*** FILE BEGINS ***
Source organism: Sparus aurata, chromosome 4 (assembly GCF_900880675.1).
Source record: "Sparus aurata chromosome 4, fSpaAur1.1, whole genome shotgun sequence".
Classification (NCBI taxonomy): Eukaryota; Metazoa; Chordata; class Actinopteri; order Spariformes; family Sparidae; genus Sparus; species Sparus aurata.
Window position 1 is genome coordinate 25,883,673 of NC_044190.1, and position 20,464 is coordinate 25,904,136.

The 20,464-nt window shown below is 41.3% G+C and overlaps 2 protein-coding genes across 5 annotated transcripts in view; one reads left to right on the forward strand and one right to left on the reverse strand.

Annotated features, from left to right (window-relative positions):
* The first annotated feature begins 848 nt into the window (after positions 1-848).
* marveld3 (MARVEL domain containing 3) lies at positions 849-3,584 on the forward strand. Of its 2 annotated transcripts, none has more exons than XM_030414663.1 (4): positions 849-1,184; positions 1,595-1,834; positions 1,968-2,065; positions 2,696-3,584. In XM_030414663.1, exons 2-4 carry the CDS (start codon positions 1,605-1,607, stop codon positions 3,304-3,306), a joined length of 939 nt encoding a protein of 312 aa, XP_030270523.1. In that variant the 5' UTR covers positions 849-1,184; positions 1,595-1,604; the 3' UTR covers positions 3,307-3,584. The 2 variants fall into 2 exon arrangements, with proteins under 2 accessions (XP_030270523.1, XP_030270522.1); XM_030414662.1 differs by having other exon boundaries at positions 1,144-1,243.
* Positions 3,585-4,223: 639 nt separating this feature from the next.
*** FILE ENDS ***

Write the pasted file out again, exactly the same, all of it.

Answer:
Source organism: Sparus aurata, chromosome 4 (assembly GCF_900880675.1).
Source record: "Sparus aurata chromosome 4, fSpaAur1.1, whole genome shotgun sequence".
Classification (NCBI taxonomy): Eukaryota; Metazoa; Chordata; class Actinopteri; order Spariformes; family Sparidae; genus Sparus; species Sparus aurata.
Window position 1 is genome coordinate 25,883,673 of NC_044190.1, and position 20,464 is coordinate 25,904,136.

The 20,464-nt window shown below is 41.3% G+C and overlaps 2 protein-coding genes across 5 annotated transcripts in view; one reads left to right on the forward strand and one right to left on the reverse strand.

Annotated features, from left to right (window-relative positions):
* The first annotated feature begins 848 nt into the window (after positions 1-848).
* marveld3 (MARVEL domain containing 3) lies at positions 849-3,584 on the forward strand. Of its 2 annotated transcripts, none has more exons than XM_030414663.1 (4): positions 849-1,184; positions 1,595-1,834; positions 1,968-2,065; positions 2,696-3,584. In XM_030414663.1, exons 2-4 carry the CDS (start codon positions 1,605-1,607, stop codon positions 3,304-3,306), a joined length of 939 nt encoding a protein of 312 aa, XP_030270523.1. In that variant the 5' UTR covers positions 849-1,184; positions 1,595-1,604; the 3' UTR covers positions 3,307-3,584. The 2 variants fall into 2 exon arrangements, with proteins under 2 accessions (XP_030270523.1, XP_030270522.1); XM_030414662.1 differs by having other exon boundaries at positions 1,144-1,243.
* Positions 3,585-4,223: 639 nt separating this feature from the next.